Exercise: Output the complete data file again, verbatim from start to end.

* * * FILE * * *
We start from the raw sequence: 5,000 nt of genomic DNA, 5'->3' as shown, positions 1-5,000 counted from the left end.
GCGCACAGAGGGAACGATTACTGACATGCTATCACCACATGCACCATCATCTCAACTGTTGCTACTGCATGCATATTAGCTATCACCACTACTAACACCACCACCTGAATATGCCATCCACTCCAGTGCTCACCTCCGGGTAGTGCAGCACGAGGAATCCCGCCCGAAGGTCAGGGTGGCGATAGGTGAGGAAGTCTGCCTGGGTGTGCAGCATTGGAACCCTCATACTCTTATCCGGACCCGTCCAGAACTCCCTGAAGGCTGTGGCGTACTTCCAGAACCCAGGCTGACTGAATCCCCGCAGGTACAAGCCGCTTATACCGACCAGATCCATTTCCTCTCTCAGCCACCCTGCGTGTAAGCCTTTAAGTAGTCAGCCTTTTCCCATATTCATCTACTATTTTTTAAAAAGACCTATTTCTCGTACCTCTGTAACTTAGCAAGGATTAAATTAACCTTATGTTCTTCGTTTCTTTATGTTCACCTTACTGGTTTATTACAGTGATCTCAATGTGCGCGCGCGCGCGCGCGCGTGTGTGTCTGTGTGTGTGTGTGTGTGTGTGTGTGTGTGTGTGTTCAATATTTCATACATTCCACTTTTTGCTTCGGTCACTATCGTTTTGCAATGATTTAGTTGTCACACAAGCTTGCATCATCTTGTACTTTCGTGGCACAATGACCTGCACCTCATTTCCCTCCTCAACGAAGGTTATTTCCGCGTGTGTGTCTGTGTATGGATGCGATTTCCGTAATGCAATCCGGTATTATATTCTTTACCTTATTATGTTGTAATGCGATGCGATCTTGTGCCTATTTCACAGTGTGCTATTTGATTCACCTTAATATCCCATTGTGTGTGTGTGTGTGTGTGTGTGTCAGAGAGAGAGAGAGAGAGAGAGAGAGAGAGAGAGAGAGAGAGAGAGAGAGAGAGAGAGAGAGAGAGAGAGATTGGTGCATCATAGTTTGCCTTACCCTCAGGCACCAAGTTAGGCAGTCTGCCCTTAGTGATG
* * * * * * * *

We start from the raw sequence: 5,000 nt of genomic DNA, 5'->3' as shown, positions 1-5,000 counted from the left end.
GCGCACAGAGGGAACGATTACTGACATGCTATCACCACATGCACCATCATCTCAACTGTTGCTACTGCATGCATATTAGCTATCACCACTACTAACACCACCACCTGAATATGCCATCCACTCCAGTGCTCACCTCCGGGTAGTGCAGCACGAGGAATCCCGCCCGAAGGTCAGGGTGGCGATAGGTGAGGAAGTCTGCCTGGGTGTGCAGCATTGGAACCCTCATACTCTTATCCGGACCCGTCCAGAACTCCCTGAAGGCTGTGGCGTACTTCCAGAACCCAGGCTGACTGAATCCCCGCAGGTACAAGCCGCTTATACCGACCAGATCCATTTCCTCTCTCAGCCACCCTGCGTGTAAGCCTTTAAGTAGTCAGCCTTTTCCCATATTCATCTACTATTTTTTAAAAAGACCTATTTCTCGTACCTCTGTAACTTAGCAAGGATTAAATTAACCTTATGTTCTTCGTTTCTTTATGTTCACCTTACTGGTTTATTACAGTGATCTCAATGTGCGCGCGCGCGCGCGCGCGTGTGTGTCTGTGTGTGTGTGTGTGTGTGTGTGTGTGTGTGTGTTCAATATTTCATACATTCCACTTTTTGCTTCGGTCACTATCGTTTTGCAATGATTTAGTTGTCACACAAGCTTGCATCATCTTGTACTTTCGTGGCACAATGACCTGCACCTCATTTCCCTCCTCAACGAAGGTTATTTCCGCGTGTGTGTCTGTGTATGGATGCGATTTCCGTAATGCAATCCGGTATTATATTCTTTACCTTATTATGTTGTAATGCGATGCGATCTTGTGCCTATTTCACAGTGTGCTATTTGATTCACCTTAATATCCCATTGTGTGTGTGTGTGTGTGTGTGTGTCAGAGAGAGAGAGAGAGAGAGAGAGAGAGAGAGAGAGAGAGAGAGAGAGAGAGAGAGAGAGAGAGAGAGAGATTGGTGCATCATAGTTTGCCTTACCCTCAGGCACCAAGTTAGGCAGTCTGCCCTTAGTGATG